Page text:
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The Art of Tiananmen

September 9, 2009

Last Sunday evening, tanks rolled through the streets of Beijing.

In a dress rehearsal for the upcoming military parade to celebrate both the  October 1 National Day Holiday and the 60th anniversary of the founding of the PRC,  a number of tanks rolled down Dawang Lu toward Changan Avenue and Tiananmen Square.

Personally, I thought the blue tanks (first seen at 2:28) added a nice splash of welcome color. They will go beautifully with the uniforms worn by some of the female soldiers who will also be marching in the parade.

Female soldiers at National Day dress rehearsal

It is a sad fact that the words “tanks” and “Beijing” in the same sentence conjure up images of Tiananmen and 1989. As one of the “Three T’s,” Tiananmen is one of the topics my students have been most curious about. After all, when they have seen it, it is nothing but a large empty space paved in concrete. If you haven’t been to the Square yourself, how about a virtual visit?

Tiananmen Square

An incredible amount of art and visual culture has been inspired by the 1989 events in the Square. But four works stand out above the rest. Two have become iconic references to what took place that day. The other two reflect the global fascination with those events and with Chinese contemporary art, particularly art that is perceived as political. I believe that these four are the images to know.

Jeff Widener, Tank Man, 1989.
At least four photos as well as video footage exist of the “Tank Man” standing in front of the four tanks rumbling down Changan Avenue. The sight of this single man actively preventing the tanks from entering the Square is the most widely-recognized image of what happened that day. It is so well known that it even appears in pop culture.

Anonymous Beijing students, Goddess of Democracy, 1989.
Despite its striking resemblance to the Statue of Liberty, this 10-meter (33-feet) high sculpture of foam and papier-mâché over a metal support was inspired by the Socialist realist work of Russian sculptor Vera Mukhina. Although Goddess only stood in the Square from May 30 to June 4, 1989, its legacy lives on in reproductions around the world. Perhaps most notably, a reproduction of Goddess was chosen to represent the 100 million people killed in the name of Communism for the Victims of Communism Memorial in Washington, D.C. that was dedicated in 2007.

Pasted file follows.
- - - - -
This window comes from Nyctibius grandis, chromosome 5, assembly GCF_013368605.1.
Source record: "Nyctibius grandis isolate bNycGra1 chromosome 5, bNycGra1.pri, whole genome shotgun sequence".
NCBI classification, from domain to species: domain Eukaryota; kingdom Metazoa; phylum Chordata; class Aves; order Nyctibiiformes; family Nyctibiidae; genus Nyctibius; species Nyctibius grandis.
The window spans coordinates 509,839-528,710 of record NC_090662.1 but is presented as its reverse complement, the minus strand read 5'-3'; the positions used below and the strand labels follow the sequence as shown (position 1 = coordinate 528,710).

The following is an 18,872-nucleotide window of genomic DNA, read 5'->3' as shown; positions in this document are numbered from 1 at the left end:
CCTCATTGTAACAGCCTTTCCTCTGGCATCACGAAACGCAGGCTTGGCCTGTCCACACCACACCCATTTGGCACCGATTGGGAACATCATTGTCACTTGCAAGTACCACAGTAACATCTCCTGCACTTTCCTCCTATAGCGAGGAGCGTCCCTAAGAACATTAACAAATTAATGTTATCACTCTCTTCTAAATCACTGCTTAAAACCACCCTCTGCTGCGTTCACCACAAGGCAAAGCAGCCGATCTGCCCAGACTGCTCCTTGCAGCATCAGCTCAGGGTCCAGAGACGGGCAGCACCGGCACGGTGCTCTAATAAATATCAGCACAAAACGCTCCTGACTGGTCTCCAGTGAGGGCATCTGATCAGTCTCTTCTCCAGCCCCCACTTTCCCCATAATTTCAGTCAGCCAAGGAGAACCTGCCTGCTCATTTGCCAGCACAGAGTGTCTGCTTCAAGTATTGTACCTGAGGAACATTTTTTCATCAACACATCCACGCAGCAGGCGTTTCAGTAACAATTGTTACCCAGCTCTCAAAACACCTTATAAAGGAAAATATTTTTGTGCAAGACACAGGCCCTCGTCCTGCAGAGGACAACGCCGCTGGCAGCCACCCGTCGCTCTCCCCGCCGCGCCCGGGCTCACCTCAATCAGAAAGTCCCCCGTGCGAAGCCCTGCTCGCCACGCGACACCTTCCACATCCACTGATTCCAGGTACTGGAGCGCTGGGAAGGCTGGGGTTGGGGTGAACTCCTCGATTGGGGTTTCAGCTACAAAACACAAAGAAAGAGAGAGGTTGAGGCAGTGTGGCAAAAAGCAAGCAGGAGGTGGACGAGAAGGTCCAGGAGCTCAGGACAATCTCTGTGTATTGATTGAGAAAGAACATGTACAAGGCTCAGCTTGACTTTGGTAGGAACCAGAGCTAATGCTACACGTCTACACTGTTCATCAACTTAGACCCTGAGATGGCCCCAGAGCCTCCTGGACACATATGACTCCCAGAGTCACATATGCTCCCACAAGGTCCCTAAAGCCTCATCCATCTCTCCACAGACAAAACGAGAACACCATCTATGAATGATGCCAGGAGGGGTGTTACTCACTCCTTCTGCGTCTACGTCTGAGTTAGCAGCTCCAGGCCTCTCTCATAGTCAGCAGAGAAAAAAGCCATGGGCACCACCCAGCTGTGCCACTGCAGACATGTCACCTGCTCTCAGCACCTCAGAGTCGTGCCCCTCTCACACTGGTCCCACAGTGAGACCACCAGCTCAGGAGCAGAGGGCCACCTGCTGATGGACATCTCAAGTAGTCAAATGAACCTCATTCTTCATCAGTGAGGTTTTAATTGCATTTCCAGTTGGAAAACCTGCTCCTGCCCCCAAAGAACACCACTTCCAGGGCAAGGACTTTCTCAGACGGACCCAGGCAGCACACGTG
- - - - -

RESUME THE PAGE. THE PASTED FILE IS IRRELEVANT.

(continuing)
Zhang Xiaogang, Tiananmen Square, c. 1993.
Selling for $2.32 million in 2006, this radically simplified depiction of Tiananmen Square set auction records at the time. Arguably China’s most famous contemporary artist, Zhang publicly states that there is no connection to the June 4 events in this painting. But because of Chinese policy against depicting political events in art, the associations the Square has acquired dramatically increase the price of any politically-related works.

Yue Minjun, Execution, 1995.
Selling for $5.9 million in 2007, Cynical Realist painter Yue Minjun uses his trademark grinning self-portrait to depict “only his feelings about the future rather than actual events from the past” in this work. What conjures up the specter of Tiananmen here are the yellow-roofed red walls of the Forbidden City and the invisible rifles implied by the postures of the men facing away from the viewer. However, Yue borrowed the composition from The Third of May, 1808 by Francisco Goya and Execution of Emperor Maximilian of Mexico (1867) by Edouard Manet.

Are there other works that you feel should be included in “the art of Tiananmen”? Please leave me your suggestions in the comments below.

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